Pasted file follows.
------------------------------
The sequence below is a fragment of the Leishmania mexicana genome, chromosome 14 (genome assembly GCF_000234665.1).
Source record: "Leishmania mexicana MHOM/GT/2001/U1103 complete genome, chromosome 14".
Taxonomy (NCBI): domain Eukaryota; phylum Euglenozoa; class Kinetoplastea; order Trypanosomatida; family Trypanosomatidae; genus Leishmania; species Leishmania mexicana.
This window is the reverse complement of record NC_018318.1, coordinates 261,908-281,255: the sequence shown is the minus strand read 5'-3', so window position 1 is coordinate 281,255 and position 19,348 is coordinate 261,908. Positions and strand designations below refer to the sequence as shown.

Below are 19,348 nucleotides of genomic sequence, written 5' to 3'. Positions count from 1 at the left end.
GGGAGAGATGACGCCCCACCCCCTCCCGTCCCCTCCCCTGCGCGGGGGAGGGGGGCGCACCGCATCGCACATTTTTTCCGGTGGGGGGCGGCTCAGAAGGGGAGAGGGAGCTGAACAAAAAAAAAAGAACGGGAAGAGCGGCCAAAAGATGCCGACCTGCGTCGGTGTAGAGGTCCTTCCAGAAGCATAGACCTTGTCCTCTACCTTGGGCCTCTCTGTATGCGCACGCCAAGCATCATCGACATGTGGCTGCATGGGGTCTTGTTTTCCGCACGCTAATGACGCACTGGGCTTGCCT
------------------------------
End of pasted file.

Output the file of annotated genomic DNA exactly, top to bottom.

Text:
The sequence below is a fragment of the Leishmania mexicana genome, chromosome 14 (genome assembly GCF_000234665.1).
Source record: "Leishmania mexicana MHOM/GT/2001/U1103 complete genome, chromosome 14".
Taxonomy (NCBI): domain Eukaryota; phylum Euglenozoa; class Kinetoplastea; order Trypanosomatida; family Trypanosomatidae; genus Leishmania; species Leishmania mexicana.
This window is the reverse complement of record NC_018318.1, coordinates 261,908-281,255: the sequence shown is the minus strand read 5'-3', so window position 1 is coordinate 281,255 and position 19,348 is coordinate 261,908. Positions and strand designations below refer to the sequence as shown.

Below are 19,348 nucleotides of genomic sequence, written 5' to 3'. Positions count from 1 at the left end.
GGGAGAGATGACGCCCCACCCCCTCCCGTCCCCTCCCCTGCGCGGGGGAGGGGGGCGCACCGCATCGCACATTTTTTCCGGTGGGGGGCGGCTCAGAAGGGGAGAGGGAGCTGAACAAAAAAAAAAGAACGGGAAGAGCGGCCAAAAGATGCCGACCTGCGTCGGTGTAGAGGTCCTTCCAGAAGCATAGACCTTGTCCTCTACCTTGGGCCTCTCTGTATGCGCACGCCAAGCATCATCGACATGTGGCTGCATGGGGTCTTGTTTTCCGCACGCTAATGACGCACTGGGCTTGCCT